New York Property Taxes
Information on Property Taxes in New York State
New York State property taxes are some of the highest in the nation, according to the nonprofit Tax Foundation. The state technically doesn't impose a property tax and doesn't benefit from the tax revenues—they're assessed by local governments, county governments, and school districts—but the state code does offer exemptions for people who use their homes as their primary residences, as well as senior citizens, veterans, and people with disabilities.
Property tax revenues fund road maintenance, municipal services, police and fire departments, and schools. These taxes provide the largest revenue sources for municipalities and school district services.
New York Tax Assessments
New York state law requires that all properties in each municipality except New York City and in Nassau County must be assessed at a uniform percentage of market value each year. This means that your assessment will be equal to a set percentage of market value as determined by your local assessor's office.
Properties are re-assessed every year. You can appeal your assessment if you disagree with it.
New York Property Tax Rates
Your property tax bill will equal your final assessment amount multiplied by the local property tax rate. New York property tax rates are set by local governments and they therefore vary by location.
Property tax rates imposed by school districts tend to be the highest at an average of $17.64 per each $1,000 in assessed value as of 2019. Rates levied by counties drop to $7.05 per $1,000 in assessed value, and to just $4.59 per $1,000 in assessed value for town rates.
Property Tax Reductions and Exemptions
Property tax exemptions reduce the assessment of your property's value, which is what your property tax bill is based on when your local rate is applied to it. New York law permits local governments to allow different exemptions. New York has exemptions for senior citizens, veterans, and the disabled.
There's also the STAR (School Tax Relief) exemption for residential property that's used as the owner’s primary residence.
Each locality decides whether to offer these exemptions, so they might not be available everywhere in the state.
- Senior Citizen exemptions: New York State law allows local governments and school districts to give qualifying senior citizens up to a 50% reduction in the assessed value of their residential property. You must be 65 or older to qualify and you must meet certain income limitations and other requirements. Localities also have the option of granting an exemption of less than 50% to senior citizens whose incomes exceed the income limits. Localities can do this by creating a system where the exemption slowly fades out as income increases.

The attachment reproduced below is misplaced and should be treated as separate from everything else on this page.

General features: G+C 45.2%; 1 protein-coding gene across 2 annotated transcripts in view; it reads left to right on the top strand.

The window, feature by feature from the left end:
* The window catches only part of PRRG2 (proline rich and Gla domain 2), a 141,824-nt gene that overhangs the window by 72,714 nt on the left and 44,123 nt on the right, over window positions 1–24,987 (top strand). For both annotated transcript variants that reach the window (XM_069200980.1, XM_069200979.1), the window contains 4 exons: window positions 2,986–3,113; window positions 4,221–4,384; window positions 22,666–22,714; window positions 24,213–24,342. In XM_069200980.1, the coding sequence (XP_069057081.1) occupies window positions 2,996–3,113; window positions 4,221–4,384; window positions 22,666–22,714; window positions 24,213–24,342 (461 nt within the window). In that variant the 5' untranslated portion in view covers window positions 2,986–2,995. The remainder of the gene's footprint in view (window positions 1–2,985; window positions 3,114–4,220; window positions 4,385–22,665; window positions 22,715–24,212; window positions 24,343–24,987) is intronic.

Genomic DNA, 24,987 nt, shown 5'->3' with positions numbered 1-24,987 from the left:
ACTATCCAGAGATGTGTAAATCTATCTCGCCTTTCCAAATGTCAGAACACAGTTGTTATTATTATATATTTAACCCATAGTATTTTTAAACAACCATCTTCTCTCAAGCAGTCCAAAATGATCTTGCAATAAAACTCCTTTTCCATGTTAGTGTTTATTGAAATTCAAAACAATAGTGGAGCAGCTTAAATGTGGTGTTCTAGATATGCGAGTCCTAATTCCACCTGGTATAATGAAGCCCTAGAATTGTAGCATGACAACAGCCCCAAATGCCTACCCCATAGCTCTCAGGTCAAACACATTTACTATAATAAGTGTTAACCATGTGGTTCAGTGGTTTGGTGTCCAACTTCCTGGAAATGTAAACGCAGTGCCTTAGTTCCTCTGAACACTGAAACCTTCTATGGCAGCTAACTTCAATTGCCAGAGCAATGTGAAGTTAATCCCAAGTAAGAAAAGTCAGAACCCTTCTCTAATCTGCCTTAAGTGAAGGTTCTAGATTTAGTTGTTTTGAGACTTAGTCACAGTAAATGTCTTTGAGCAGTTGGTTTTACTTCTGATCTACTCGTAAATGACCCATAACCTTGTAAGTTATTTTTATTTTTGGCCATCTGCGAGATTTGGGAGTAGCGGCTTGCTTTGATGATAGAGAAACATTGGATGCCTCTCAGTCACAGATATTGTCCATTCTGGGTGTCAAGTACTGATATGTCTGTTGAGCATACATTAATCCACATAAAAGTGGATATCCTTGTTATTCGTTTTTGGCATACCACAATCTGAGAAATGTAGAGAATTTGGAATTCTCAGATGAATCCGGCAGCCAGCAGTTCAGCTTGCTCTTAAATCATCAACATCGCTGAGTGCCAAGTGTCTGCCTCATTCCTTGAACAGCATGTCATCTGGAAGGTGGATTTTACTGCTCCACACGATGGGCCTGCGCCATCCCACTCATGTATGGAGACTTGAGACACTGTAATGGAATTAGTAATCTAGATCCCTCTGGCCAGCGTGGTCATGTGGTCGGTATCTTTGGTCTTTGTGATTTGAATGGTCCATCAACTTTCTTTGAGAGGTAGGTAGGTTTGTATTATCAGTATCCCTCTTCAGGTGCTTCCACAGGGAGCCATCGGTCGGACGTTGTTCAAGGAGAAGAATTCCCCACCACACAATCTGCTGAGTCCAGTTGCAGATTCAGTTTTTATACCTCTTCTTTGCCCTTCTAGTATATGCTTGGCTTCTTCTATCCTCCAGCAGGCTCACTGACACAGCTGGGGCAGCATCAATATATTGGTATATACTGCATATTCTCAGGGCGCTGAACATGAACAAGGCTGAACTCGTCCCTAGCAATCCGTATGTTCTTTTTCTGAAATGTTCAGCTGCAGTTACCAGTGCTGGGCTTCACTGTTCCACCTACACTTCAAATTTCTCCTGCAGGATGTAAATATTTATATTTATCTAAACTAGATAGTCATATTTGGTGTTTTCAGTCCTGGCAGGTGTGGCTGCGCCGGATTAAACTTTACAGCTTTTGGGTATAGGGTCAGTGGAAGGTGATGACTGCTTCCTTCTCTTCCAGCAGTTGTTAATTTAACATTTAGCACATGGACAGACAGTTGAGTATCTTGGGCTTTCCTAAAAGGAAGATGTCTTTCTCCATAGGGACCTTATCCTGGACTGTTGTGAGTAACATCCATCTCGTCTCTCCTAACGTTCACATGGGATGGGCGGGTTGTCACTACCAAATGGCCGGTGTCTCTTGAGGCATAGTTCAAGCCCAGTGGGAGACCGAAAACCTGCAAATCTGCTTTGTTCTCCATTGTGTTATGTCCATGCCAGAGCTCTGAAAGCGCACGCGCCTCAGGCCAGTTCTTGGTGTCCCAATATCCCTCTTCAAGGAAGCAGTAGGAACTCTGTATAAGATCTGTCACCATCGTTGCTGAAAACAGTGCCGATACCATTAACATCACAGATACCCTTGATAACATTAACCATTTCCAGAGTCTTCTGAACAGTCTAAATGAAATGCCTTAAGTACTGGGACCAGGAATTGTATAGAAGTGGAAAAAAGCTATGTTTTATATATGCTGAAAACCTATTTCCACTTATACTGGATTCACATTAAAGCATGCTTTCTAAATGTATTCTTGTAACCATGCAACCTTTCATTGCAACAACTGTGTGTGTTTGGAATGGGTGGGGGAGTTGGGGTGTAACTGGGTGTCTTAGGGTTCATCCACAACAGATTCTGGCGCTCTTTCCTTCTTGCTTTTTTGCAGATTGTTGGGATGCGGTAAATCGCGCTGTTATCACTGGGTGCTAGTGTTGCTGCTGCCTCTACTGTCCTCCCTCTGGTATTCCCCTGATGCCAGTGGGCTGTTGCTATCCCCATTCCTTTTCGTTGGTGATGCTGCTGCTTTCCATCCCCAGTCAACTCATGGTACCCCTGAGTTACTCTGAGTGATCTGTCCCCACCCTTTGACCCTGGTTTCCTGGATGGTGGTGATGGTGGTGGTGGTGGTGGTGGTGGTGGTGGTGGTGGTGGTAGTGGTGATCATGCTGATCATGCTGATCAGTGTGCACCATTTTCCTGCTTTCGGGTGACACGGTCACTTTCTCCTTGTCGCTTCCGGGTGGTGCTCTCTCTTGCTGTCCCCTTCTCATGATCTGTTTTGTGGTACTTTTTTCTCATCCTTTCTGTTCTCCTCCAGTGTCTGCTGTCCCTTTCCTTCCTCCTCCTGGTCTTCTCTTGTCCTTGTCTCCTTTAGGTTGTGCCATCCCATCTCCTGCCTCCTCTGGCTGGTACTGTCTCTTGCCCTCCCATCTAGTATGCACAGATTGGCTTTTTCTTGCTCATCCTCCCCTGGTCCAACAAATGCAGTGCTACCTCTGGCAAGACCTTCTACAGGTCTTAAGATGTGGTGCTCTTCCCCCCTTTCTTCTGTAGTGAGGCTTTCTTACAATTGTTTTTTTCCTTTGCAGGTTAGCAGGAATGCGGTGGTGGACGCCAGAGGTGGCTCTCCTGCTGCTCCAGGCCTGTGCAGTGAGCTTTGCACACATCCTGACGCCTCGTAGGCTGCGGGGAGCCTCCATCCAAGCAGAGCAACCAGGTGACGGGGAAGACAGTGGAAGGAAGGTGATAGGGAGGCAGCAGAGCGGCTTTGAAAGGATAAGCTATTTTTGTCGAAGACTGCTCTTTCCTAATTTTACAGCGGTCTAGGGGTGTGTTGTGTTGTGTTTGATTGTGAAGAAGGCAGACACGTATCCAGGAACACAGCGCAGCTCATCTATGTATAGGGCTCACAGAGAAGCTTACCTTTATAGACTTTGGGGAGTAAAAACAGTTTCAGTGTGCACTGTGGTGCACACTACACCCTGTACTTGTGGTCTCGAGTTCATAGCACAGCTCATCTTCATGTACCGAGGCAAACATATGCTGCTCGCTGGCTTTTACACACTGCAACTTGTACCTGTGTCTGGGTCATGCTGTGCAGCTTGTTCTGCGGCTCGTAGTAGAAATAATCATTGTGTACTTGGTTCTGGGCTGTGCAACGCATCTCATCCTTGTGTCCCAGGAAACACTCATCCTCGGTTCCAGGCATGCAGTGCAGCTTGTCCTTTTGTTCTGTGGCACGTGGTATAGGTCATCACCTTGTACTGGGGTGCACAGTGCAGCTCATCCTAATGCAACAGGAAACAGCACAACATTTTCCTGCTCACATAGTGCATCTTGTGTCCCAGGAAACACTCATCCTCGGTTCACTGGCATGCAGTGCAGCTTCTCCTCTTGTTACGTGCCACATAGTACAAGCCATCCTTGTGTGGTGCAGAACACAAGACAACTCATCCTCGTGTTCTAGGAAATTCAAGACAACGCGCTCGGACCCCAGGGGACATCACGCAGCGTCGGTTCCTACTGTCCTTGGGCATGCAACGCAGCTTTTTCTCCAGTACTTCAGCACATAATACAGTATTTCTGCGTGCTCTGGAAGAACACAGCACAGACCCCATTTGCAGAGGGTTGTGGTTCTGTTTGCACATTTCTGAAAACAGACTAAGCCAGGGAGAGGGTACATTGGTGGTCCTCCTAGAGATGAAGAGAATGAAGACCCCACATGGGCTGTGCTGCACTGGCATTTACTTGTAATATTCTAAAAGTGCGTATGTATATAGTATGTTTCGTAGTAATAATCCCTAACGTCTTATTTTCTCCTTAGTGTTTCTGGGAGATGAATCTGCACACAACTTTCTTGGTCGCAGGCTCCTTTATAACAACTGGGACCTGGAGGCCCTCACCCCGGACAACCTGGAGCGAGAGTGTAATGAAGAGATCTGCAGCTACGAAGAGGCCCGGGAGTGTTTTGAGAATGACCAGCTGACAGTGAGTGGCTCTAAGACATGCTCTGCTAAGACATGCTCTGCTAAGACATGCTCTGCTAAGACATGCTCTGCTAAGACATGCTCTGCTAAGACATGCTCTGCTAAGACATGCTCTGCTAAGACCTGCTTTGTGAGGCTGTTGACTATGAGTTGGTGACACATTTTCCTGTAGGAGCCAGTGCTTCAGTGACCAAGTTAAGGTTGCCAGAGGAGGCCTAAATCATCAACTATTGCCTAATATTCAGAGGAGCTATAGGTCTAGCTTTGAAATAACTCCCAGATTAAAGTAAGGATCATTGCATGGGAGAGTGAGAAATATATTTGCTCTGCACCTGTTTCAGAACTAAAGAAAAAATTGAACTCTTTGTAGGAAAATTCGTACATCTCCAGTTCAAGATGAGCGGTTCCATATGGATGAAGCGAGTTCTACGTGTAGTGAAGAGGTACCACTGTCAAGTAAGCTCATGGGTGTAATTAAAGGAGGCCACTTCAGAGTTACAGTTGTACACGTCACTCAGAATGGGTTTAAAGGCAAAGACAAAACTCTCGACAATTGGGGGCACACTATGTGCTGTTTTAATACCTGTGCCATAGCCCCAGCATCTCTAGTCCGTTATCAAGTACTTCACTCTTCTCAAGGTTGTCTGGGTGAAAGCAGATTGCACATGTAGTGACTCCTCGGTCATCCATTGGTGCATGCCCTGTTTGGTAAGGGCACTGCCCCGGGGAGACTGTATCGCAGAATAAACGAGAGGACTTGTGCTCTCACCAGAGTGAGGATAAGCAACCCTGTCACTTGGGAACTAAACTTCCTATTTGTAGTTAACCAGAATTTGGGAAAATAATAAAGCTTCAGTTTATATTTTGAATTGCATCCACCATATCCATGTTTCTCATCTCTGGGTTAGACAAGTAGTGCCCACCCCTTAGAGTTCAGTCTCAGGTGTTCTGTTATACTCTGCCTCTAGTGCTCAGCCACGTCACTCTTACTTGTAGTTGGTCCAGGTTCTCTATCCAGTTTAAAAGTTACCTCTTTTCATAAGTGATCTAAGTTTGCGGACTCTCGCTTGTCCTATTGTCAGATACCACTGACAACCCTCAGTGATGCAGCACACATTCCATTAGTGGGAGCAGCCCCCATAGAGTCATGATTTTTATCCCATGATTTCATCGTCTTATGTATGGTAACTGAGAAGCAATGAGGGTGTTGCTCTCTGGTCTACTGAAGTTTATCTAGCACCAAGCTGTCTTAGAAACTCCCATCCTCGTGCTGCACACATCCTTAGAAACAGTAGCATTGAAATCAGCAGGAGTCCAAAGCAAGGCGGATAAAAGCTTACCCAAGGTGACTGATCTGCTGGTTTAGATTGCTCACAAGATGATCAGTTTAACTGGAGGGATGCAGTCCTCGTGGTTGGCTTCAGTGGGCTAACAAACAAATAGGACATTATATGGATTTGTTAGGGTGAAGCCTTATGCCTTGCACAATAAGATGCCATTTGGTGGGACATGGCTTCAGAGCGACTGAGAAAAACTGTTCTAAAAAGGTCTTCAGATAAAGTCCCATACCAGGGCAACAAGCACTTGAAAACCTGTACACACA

- Veterans who purchase their property using money from their pensions, insurance settlements, or bonuses can receive an exemption that reduces their assessments. The amount of the exemption is determined by each locality. Local governments are also allowed to give exemptions to veterans who served during wartime or who received an expeditionary medal. A third exemption is allowed specifically for Cold War veterans.
- Exemptions for the disabled: State law allows exemptions for disabled persons who have documented evidence of their disability and who meet certain income limitations and other requirements as determined by each locality. The basic exemption is equal to 50% off the value of the property. Localities can also offer exemptions of less than 50% for people whose income exceeds the set limits.
- STAR exemptions: New Yorkers who own and live in their one, two, or three-family home, condo, cooperative apartment, manufactured home, or farm dwelling are eligible for a STAR exemption on their primary residence. The basic star exemption is equal to $30,000 off the full value of a home for school taxes only. There are also enhanced STAR exemptions for senior citizens who meet income limitations.
Coronavirus Tax Relief Update
The New York City Council has extended tax relief to local property owners whose property taxes were due on July 1, 2020. The interest rate on late payments is normally 3.25% for those who are billed quarterly, but it's reduced to zero through September 1, 2020 for properties with assessed values of $250,000 or less. This covers one-, two-, and three-bedroom homes and condominiums.
Your annual income must be less than $150,000 if your tax is billed quarterly, and you must have been impacted by COVID-19 in some way. This could mean that you or a family member became ill, or you should qualify if your primary source of income has suffered or been lost due to the pandemic.
The interest rate for property owners who are billed semi-annually is reduced from 18% to 7.5% through October 15, 2020.
Check with your local county or municipal tax authority to find out if your location is also offering some type of coronavirus relief in 2020.